Waiapu catchment gets major boost from One Billion Trees Fund
The One Billion Trees Fund is providing a boost of up to $5 million to the East Cape to address key environmental issues in the Waiapu Catchment, Forestry Minister Shane Jones has announced.
Led by Whakaoratia te mana o te Waiapu – a partnership between Te Wiwi Nati Trust and Te Riu o Waiapu Trust Partnership – a package of four projects will be delivered over the next ten years.
“With support from the One Billion Trees Fund, this partnership is a significant step forward to restoring and future proofing one of East Cape’s most rapidly eroding catchments,” Shane Jones said.
“We have a duty to communities in ‘at risk’ catchments like the Waiapu to do more. If nothing is done, there will be significant social, economic and environmental costs for the community.
“The projects include the construction of a series of debris dams across the Waiapu catchment, a river corridor project, establishment of a nursery to support riparian planting, and capacity building of employees in the region.
“Through these projects, we will see erosion control and better water quality, protection of the catchment, and social and economic gains for iwi and landowners,” Shane Jones said.
The Gisborne District Council will also provide a $1 million in-kind contribution to the project.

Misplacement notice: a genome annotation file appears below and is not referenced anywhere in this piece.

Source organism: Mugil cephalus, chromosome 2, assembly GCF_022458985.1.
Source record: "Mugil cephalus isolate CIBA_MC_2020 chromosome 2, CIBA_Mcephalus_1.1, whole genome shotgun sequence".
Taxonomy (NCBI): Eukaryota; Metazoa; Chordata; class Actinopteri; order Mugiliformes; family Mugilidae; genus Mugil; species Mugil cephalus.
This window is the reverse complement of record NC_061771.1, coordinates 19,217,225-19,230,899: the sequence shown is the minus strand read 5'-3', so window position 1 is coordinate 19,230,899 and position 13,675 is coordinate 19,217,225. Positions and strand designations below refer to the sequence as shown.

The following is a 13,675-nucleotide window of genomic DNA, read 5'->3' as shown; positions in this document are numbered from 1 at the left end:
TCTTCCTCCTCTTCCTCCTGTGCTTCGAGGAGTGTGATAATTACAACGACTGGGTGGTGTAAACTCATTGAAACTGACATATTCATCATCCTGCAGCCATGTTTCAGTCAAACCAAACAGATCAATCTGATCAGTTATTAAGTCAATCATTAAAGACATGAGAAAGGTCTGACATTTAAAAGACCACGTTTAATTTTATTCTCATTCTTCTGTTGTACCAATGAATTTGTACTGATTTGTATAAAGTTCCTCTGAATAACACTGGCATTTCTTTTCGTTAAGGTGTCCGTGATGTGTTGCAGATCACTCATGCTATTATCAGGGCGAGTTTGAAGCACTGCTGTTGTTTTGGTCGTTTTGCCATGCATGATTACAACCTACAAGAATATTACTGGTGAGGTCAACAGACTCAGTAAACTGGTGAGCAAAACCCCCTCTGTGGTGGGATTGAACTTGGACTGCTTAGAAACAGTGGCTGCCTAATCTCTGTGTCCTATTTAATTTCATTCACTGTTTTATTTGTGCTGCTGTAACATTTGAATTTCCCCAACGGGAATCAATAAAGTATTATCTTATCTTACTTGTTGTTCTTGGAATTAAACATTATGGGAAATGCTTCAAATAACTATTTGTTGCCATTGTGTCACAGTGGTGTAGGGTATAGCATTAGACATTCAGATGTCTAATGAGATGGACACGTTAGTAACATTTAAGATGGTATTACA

For the Te Wiwi Nāti Trust and Te Riu o Waiapu Trust Partnership, this funding means they can protect their land for future generations, Trust representative Hilton Collier said.
“We are appreciative of the contributions from Government and Gisborne District Council to elevate the work of whanau and hapu with this generous koha.
“As kaitiaki and mana whenua of the Waiapu, our duty is to ensure we build on the legacy of our tipuna and to leave our land and water for the benefit of our descendants,” Mr Collier said.
Notes to Editors:
The Waiapu Catchment
The Waiapu River has the highest amount of sediment per volume of any river in New Zealand and one of the highest in the world.
Approximately 8 hectares of productive flats are lost annually to erosion. If nothing is done, it would have cost approximately $28 million in lost productive returns and land by 2028.
On top of this, if erosion remains untreated in key areas, models suggest there is the potential for current erosion and sedimentation to double by 2050.
The catchment would experience even greater physical damage, the area’s agricultural production would decline, and social deprivation would worsen.